Opinion


Ford, Dearborn, and fruitful ties




Movers, Makers, Shakers
J.J. Calero


Posted on February 12, 2015


MY RELATIONSHIP with Ford began in 1958 when I joined J. Walter Thompson (JWT). For some unknown reason, one of the first accounts assigned to me was that of the Ford Motor Company.


In 1942, JWT won the account worldwide. Though it wasn’t the biggest worldwide account we had, I was told it was the most important. This was exemplified to me via a story which, whether apocryphal or true, is not important, since it made its point:

The phone rings on JWT Chairman Stan Resor’s direct line. “Stan, this is Henry.” (Henry was Henry Ford II, grandson of Henry Ford and then chairman of the Ford Motor Company.) “Yes, Mr. Ford, what can I do for you?” (In those days there were no cameras to show Mr. Resor standing at attention, which he was!) “What time is it?” What time do you want it to be, Mr. Ford?” was his reply.

That story made its point. Ford was an important client for JWT!

I still remember doing some research on Manila Trading, then the principal dealer of Ford, even if JWT Philippines did not yet handle the business. Manila Trading or Mantrade, as it was eventually branded, had had dealership connections with Ford since 1918. P.E. Domingo, a local advertising agency, had the account. JWT Philippines started doing business in the Philippines in 1947. Ford was ahead of JWT by almost 30 years!

I got to know Manila Trading well and dealt directly with their President Jack Manning, one of the three dealer principals. I wanted to learn what corporate directives should be incorporated in their local adverting. For more about Mantrade’s history, I refer you to Carolyn Manning, Jack’s widow, who knows more about the company than anyone I know.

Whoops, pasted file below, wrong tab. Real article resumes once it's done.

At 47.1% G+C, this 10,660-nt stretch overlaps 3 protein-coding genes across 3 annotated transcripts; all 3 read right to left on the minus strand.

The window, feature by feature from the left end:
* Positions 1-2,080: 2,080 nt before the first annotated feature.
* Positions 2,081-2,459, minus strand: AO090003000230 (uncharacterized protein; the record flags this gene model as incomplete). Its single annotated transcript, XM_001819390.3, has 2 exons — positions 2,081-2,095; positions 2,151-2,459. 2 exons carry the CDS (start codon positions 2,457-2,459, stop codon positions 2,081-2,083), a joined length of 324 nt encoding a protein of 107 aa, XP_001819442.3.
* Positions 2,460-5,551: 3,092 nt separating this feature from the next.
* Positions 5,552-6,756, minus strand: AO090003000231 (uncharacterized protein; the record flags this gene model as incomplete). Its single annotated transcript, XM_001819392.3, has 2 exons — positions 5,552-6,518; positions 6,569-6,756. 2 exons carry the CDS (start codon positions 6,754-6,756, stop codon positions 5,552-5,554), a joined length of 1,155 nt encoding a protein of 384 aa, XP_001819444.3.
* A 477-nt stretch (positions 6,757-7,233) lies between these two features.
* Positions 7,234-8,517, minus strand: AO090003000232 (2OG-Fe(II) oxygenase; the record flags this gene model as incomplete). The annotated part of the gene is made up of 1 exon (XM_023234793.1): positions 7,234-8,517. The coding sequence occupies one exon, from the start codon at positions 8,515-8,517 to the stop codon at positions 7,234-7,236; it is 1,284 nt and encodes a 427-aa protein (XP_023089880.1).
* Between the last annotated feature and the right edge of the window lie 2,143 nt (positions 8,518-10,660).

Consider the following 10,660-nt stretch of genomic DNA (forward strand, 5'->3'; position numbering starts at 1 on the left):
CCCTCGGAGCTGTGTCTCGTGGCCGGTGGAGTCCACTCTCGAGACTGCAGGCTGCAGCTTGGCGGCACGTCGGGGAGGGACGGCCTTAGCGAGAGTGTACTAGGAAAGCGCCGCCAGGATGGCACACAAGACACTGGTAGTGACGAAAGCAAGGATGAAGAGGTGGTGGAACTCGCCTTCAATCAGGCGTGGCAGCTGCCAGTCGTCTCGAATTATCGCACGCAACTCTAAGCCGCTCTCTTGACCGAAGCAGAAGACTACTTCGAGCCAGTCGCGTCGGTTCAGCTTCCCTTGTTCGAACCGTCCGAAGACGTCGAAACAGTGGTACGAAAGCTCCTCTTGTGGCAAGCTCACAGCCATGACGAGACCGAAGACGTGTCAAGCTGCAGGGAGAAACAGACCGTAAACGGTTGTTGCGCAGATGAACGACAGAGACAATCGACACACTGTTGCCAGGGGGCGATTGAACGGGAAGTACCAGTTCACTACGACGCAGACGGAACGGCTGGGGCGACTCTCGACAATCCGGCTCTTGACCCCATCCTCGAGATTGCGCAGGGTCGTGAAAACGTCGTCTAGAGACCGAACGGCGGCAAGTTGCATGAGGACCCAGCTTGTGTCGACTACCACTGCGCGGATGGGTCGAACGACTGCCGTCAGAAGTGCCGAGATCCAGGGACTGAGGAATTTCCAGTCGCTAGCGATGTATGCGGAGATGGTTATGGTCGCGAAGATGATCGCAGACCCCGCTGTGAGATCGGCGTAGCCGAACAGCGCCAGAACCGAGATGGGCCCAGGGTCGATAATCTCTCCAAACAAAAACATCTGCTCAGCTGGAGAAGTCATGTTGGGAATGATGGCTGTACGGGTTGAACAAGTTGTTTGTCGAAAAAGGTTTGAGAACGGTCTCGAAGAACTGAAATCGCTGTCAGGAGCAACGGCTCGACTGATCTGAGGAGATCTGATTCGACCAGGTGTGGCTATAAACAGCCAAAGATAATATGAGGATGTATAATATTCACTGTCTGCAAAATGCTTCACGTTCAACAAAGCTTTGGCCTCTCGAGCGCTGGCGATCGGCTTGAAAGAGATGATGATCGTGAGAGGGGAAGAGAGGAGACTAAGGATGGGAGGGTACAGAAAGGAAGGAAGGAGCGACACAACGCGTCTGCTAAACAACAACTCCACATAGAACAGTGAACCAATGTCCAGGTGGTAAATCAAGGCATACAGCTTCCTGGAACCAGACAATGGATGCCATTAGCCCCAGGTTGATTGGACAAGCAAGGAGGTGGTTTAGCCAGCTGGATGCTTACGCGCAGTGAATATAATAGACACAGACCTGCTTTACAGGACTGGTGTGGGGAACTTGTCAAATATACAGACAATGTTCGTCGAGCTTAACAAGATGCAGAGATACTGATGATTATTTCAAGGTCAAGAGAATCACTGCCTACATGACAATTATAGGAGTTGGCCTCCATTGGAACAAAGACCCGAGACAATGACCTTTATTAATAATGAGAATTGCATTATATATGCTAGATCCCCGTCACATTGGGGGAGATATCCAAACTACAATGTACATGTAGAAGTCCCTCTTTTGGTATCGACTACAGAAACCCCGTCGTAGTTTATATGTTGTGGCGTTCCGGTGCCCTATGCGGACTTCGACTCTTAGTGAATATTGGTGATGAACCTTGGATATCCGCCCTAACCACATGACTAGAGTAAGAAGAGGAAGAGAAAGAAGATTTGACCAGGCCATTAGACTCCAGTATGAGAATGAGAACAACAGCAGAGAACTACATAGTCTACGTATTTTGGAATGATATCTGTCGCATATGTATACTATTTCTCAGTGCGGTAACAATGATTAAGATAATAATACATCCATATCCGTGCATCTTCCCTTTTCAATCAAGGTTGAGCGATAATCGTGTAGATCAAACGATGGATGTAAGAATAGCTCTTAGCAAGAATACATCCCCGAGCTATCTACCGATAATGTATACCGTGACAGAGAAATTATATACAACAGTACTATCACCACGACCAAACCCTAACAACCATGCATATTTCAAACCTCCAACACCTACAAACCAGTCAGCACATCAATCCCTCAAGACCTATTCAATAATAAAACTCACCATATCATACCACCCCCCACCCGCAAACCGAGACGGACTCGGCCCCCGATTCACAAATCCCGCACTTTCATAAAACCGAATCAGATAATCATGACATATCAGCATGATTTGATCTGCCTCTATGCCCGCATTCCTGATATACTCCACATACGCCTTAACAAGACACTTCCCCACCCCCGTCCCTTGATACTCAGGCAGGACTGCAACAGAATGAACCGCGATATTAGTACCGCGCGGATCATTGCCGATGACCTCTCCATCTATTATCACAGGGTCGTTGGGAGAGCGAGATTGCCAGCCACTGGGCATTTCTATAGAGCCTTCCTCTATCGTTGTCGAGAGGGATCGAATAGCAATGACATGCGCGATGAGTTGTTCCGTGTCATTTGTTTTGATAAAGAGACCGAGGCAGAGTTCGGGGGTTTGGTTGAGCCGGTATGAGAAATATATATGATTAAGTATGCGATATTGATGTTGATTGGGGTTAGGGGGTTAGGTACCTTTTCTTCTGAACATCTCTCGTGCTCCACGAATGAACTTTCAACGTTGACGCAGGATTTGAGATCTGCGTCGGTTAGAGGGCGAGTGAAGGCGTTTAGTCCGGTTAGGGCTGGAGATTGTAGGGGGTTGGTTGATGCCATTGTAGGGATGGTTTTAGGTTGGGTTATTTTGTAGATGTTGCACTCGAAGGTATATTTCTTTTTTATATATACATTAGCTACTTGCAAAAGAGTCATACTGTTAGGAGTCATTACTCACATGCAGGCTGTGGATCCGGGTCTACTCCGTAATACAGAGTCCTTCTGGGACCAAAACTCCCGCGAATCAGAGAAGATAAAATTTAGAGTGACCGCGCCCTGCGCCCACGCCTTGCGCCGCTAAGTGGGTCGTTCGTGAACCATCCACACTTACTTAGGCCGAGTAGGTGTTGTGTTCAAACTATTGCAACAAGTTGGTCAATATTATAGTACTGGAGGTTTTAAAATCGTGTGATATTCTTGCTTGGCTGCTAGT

In 1968, in his quest to expand the Philippine economy, President Ferdinand E. Marcos won over Henry Ford II. He did this by gladly consenting to inaugurate the Ford automotive assembly plant in Sucat, Las Piñas. Our then First Lady, Imelda R. Marcos, worked her charms by inviting Christina Ford to her special tent in Persepolis when Muammar Gaddafi was proclaimed President of Libya. From that point on, Ford Philippines was firing on all cylinders.

In 1971 the Fiera, the first-ever utility vehicle made in Asia, was launched. For that occasion, no less than JWT Chairman Bert Manning (no relation to Jack Manning of Mantrade) and a Mr. Molina, then the third highest ranking Ford executive, came for the launch. Unfortunately, the Fiera was found to be lacking in safety devices and was abandoned as a project, but not before Toyota, who bought the first five Fiera units from Ford, quickly copied the concept. Today, Toyota AUVs rule our roads!

Unfortunately, Ford left the Philippines in 1984 because the then Minister of Trade and Industry, despite Ford’s assembly plant being a sizeable investment in those days, would not recognize it as part of a Ford Southeast Asian Complementation Program.

By the time Ford decided to return to the Philippines, it was hard-pressed to look for dealers. Knowing this, I spoke with my brother-in-law, Maxcy Borromeo, about approaching them for a possible dealership. Maxcy and his family had had many years of experience in the automobile and motorcycle industries. And I had retired from JWT.